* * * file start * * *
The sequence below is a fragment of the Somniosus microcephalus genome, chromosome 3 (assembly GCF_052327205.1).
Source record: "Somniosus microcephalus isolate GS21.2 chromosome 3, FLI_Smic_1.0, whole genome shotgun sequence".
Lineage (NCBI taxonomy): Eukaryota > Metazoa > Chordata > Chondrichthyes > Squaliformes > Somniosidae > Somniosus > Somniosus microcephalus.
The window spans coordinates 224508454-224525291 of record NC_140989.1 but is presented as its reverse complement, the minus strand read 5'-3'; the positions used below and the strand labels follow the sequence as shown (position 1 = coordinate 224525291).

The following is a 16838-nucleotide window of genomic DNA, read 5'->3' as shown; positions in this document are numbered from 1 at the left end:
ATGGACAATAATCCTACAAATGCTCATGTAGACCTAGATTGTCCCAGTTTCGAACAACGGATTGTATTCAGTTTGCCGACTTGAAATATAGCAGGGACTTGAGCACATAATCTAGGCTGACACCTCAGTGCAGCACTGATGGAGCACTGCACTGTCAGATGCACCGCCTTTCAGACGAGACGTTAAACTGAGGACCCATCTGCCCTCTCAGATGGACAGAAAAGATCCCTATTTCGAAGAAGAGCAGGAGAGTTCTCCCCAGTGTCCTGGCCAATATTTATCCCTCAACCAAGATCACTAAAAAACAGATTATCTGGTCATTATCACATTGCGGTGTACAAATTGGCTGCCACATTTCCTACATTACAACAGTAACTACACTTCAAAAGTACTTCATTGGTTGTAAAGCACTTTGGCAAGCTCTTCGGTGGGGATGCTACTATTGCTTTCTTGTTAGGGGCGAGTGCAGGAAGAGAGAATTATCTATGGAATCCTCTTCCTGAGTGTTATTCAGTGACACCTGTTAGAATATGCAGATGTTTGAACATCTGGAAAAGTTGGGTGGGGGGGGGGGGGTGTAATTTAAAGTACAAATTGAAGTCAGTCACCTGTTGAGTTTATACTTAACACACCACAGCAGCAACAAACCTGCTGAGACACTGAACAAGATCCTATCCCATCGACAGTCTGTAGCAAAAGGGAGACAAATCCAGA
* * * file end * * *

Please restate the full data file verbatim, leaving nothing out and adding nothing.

The sequence below is a fragment of the Somniosus microcephalus genome, chromosome 3 (assembly GCF_052327205.1).
Source record: "Somniosus microcephalus isolate GS21.2 chromosome 3, FLI_Smic_1.0, whole genome shotgun sequence".
Lineage (NCBI taxonomy): Eukaryota > Metazoa > Chordata > Chondrichthyes > Squaliformes > Somniosidae > Somniosus > Somniosus microcephalus.
The window spans coordinates 224508454-224525291 of record NC_140989.1 but is presented as its reverse complement, the minus strand read 5'-3'; the positions used below and the strand labels follow the sequence as shown (position 1 = coordinate 224525291).

The following is a 16838-nucleotide window of genomic DNA, read 5'->3' as shown; positions in this document are numbered from 1 at the left end:
ATGGACAATAATCCTACAAATGCTCATGTAGACCTAGATTGTCCCAGTTTCGAACAACGGATTGTATTCAGTTTGCCGACTTGAAATATAGCAGGGACTTGAGCACATAATCTAGGCTGACACCTCAGTGCAGCACTGATGGAGCACTGCACTGTCAGATGCACCGCCTTTCAGACGAGACGTTAAACTGAGGACCCATCTGCCCTCTCAGATGGACAGAAAAGATCCCTATTTCGAAGAAGAGCAGGAGAGTTCTCCCCAGTGTCCTGGCCAATATTTATCCCTCAACCAAGATCACTAAAAAACAGATTATCTGGTCATTATCACATTGCGGTGTACAAATTGGCTGCCACATTTCCTACATTACAACAGTAACTACACTTCAAAAGTACTTCATTGGTTGTAAAGCACTTTGGCAAGCTCTTCGGTGGGGATGCTACTATTGCTTTCTTGTTAGGGGCGAGTGCAGGAAGAGAGAATTATCTATGGAATCCTCTTCCTGAGTGTTATTCAGTGACACCTGTTAGAATATGCAGATGTTTGAACATCTGGAAAAGTTGGGTGGGGGGGGGGGGGTGTAATTTAAAGTACAAATTGAAGTCAGTCACCTGTTGAGTTTATACTTAACACACCACAGCAGCAACAAACCTGCTGAGACACTGAACAAGATCCTATCCCATCGACAGTCTGTAGCAAAAGGGAGACAAATCCAGA